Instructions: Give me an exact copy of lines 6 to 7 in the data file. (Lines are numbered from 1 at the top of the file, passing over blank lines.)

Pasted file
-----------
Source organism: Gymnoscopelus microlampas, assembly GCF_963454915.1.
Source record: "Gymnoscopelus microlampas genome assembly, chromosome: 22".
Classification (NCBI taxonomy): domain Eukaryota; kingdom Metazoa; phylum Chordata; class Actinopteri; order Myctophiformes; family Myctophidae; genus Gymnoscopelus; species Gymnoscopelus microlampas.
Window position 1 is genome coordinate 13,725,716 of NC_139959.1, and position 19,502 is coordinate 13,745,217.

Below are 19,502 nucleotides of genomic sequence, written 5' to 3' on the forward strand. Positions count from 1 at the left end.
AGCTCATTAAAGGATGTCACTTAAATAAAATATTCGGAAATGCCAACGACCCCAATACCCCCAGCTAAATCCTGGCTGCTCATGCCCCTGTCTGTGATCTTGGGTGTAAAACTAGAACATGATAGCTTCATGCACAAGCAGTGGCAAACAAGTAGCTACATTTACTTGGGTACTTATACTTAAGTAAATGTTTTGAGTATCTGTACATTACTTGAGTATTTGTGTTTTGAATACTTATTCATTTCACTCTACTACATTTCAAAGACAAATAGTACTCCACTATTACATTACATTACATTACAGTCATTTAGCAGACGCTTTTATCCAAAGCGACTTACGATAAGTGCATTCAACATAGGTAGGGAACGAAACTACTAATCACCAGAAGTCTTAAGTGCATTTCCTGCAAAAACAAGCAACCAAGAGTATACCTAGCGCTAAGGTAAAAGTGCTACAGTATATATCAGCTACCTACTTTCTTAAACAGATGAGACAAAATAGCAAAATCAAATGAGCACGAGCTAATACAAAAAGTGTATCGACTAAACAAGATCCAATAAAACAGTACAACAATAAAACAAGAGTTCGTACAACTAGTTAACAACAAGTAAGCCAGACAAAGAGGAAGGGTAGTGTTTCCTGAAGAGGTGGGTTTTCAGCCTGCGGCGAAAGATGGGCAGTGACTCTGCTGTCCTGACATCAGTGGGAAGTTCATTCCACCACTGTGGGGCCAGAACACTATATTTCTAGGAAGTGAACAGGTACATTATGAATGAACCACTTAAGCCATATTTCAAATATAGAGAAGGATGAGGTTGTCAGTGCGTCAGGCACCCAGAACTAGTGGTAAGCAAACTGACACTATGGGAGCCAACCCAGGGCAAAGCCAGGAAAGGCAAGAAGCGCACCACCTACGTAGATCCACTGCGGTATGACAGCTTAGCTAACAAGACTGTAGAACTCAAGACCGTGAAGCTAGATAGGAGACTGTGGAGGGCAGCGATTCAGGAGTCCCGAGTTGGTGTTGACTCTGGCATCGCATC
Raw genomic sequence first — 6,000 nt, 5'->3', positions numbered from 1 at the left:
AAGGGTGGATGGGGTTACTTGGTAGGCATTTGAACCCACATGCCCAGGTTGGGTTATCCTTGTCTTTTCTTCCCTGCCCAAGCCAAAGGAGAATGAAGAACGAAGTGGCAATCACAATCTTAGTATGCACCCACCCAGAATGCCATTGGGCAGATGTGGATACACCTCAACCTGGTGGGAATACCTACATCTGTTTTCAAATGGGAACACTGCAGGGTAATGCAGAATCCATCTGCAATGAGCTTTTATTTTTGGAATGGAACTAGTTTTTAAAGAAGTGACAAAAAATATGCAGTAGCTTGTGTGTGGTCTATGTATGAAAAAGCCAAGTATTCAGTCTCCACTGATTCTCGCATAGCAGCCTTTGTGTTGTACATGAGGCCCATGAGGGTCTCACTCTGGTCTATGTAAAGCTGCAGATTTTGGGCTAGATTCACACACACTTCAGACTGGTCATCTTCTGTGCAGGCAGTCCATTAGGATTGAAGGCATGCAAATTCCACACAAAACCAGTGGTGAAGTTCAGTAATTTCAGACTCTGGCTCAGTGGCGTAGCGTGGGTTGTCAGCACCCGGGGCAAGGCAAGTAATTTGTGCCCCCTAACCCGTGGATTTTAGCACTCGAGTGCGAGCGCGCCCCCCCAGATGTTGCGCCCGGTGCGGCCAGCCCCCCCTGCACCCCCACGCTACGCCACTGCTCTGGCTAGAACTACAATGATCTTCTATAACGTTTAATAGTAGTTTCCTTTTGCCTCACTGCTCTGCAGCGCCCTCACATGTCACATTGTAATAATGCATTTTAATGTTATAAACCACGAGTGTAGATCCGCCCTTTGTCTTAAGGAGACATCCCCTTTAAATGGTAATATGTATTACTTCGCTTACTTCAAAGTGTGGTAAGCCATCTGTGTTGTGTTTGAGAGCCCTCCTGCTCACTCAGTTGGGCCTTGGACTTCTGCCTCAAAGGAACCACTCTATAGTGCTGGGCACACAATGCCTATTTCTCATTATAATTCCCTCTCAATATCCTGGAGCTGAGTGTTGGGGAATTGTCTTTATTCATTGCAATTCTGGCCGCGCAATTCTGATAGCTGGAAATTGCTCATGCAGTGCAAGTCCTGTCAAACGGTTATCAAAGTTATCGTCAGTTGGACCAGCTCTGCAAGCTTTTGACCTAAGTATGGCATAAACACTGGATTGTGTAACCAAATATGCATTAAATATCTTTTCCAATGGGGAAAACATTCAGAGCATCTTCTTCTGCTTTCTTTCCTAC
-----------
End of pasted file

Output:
AGCTCATTAAAGGATGTCACTTAAATAAAATATTCGGAAATGCCAACGACCCCAATACCCCCAGCTAAATCCTGGCTGCTCATGCCCCTGTCTGTGATCTTGGGTGTAAAACTAGAACATGATAGCTTCATGCACAAGCAGTGGCAAACAAGTAGCTACATTTACTTGGGTACTTATACTTAAGTAAATGTTTTGAGTATCTGTACATTACTTGAGTATTTGTGTTTTGAATACTTATTCATTTCACTCTACTACATTTCAAAGACAAATAGTACTCCACTATTACATTACATTACATTACAGTCATTTAGCAGACGCTTTTATCCAAAGCGACTTACGATAAGTGCATTCAACATAGGTAGGGAACGAAACTACTAATCACCAGAAGTCTTAAGTGCATTTCCTGCAAAAACAAGCAACCAAGAGTATACCTAGCGCTAAGGTAAAAGTGCTACAGTATATATCAGCTACCTACTTTCTTAAACAGATGAGACAAAATAGCAAAATCAAATGAGCACGAGCTAATACAAAAAGTGTATCGACTAAACAAGATCCAATAAAACAGTACAACAATAAAACAAGAGTTCGTACAACTAGTTAACAACAAGTAAGCCAGACAAAGAGGAAGGGTAGTGTTTCCTGAAGAGGTGGGTTTTCAGCCTGCGGCGAAAGATGGGCAGTGACTCTGCTGTCCTGACATCAGTGGGAAGTTCATTCCACCACTGTGGGGCCAGAACACTATATTTCTAGGAAGTGAACAGGTACATTATGAATGAACCACTTAAGCCATATTTCAAATATAGAGAAGGATGAGGTTGTCAGTGCGTCAGGCACCCAGAACTAGTGGTAAGCAAACTGACACTATGGGAGCCAACCCAGGGCAAAGCCAGGAAAGGCAAGAAGCGCACCACCTACGTAGATCCACTGCGGTATGACAGCTTAGCTAACAAGACTGTAGAACTCAAGACCGTGAAGCTAGATAGGAGACTGTGGAGGGCAGCGATTCAGGAGTCCCGAGTTGGTGTTGACTCTGGCATCGCATC
Raw genomic sequence first — 6,000 nt, 5'->3', positions numbered from 1 at the left: